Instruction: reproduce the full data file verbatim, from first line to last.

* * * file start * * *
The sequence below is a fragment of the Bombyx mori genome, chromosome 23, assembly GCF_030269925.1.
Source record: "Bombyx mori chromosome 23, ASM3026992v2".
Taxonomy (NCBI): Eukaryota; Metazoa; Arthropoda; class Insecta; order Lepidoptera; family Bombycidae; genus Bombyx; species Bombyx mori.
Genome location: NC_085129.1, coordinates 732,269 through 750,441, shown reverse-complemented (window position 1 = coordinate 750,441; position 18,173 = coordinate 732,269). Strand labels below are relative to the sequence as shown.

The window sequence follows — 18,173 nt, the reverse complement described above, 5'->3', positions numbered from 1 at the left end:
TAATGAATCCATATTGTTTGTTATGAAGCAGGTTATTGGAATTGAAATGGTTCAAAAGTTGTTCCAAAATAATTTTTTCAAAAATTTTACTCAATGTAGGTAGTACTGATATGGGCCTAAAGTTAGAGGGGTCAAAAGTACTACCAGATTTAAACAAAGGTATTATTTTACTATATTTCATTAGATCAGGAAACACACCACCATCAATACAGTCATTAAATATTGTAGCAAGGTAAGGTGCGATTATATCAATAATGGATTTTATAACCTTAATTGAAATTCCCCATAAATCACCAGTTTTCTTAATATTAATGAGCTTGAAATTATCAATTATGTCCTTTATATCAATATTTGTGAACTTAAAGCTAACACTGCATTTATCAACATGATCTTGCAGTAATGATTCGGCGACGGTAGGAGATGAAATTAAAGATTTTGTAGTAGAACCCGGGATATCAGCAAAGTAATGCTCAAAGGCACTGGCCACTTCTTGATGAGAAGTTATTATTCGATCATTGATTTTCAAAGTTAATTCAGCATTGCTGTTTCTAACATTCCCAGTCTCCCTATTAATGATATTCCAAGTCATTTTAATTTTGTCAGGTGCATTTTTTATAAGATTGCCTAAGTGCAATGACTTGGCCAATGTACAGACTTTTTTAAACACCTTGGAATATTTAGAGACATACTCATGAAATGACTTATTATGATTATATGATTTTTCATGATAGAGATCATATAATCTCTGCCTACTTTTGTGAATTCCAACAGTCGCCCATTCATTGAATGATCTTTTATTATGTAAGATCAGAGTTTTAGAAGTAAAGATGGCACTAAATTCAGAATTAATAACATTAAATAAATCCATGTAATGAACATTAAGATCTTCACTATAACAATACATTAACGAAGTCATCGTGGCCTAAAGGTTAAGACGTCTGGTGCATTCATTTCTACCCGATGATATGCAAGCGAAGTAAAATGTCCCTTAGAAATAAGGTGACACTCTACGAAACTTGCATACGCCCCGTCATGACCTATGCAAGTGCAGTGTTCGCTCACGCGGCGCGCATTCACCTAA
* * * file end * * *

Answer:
The sequence below is a fragment of the Bombyx mori genome, chromosome 23, assembly GCF_030269925.1.
Source record: "Bombyx mori chromosome 23, ASM3026992v2".
Taxonomy (NCBI): Eukaryota; Metazoa; Arthropoda; class Insecta; order Lepidoptera; family Bombycidae; genus Bombyx; species Bombyx mori.
Genome location: NC_085129.1, coordinates 732,269 through 750,441, shown reverse-complemented (window position 1 = coordinate 750,441; position 18,173 = coordinate 732,269). Strand labels below are relative to the sequence as shown.

The window sequence follows — 18,173 nt, the reverse complement described above, 5'->3', positions numbered from 1 at the left end:
TAATGAATCCATATTGTTTGTTATGAAGCAGGTTATTGGAATTGAAATGGTTCAAAAGTTGTTCCAAAATAATTTTTTCAAAAATTTTACTCAATGTAGGTAGTACTGATATGGGCCTAAAGTTAGAGGGGTCAAAAGTACTACCAGATTTAAACAAAGGTATTATTTTACTATATTTCATTAGATCAGGAAACACACCACCATCAATACAGTCATTAAATATTGTAGCAAGGTAAGGTGCGATTATATCAATAATGGATTTTATAACCTTAATTGAAATTCCCCATAAATCACCAGTTTTCTTAATATTAATGAGCTTGAAATTATCAATTATGTCCTTTATATCAATATTTGTGAACTTAAAGCTAACACTGCATTTATCAACATGATCTTGCAGTAATGATTCGGCGACGGTAGGAGATGAAATTAAAGATTTTGTAGTAGAACCCGGGATATCAGCAAAGTAATGCTCAAAGGCACTGGCCACTTCTTGATGAGAAGTTATTATTCGATCATTGATTTTCAAAGTTAATTCAGCATTGCTGTTTCTAACATTCCCAGTCTCCCTATTAATGATATTCCAAGTCATTTTAATTTTGTCAGGTGCATTTTTTATAAGATTGCCTAAGTGCAATGACTTGGCCAATGTACAGACTTTTTTAAACACCTTGGAATATTTAGAGACATACTCATGAAATGACTTATTATGATTATATGATTTTTCATGATAGAGATCATATAATCTCTGCCTACTTTTGTGAATTCCAACAGTCGCCCATTCATTGAATGATCTTTTATTATGTAAGATCAGAGTTTTAGAAGTAAAGATGGCACTAAATTCAGAATTAATAACATTAAATAAATCCATGTAATGAACATTAAGATCTTCACTATAACAATACATTAACGAAGTCATCGTGGCCTAAAGGTTAAGACGTCTGGTGCATTCATTTCTACCCGATGATATGCAAGCGAAGTAAAATGTCCCTTAGAAATAAGGTGACACTCTACGAAACTTGCATACGCCCCGTCATGACCTATGCAAGTGCAGTGTTCGCTCACGCGGCGCGCATTCACCTAA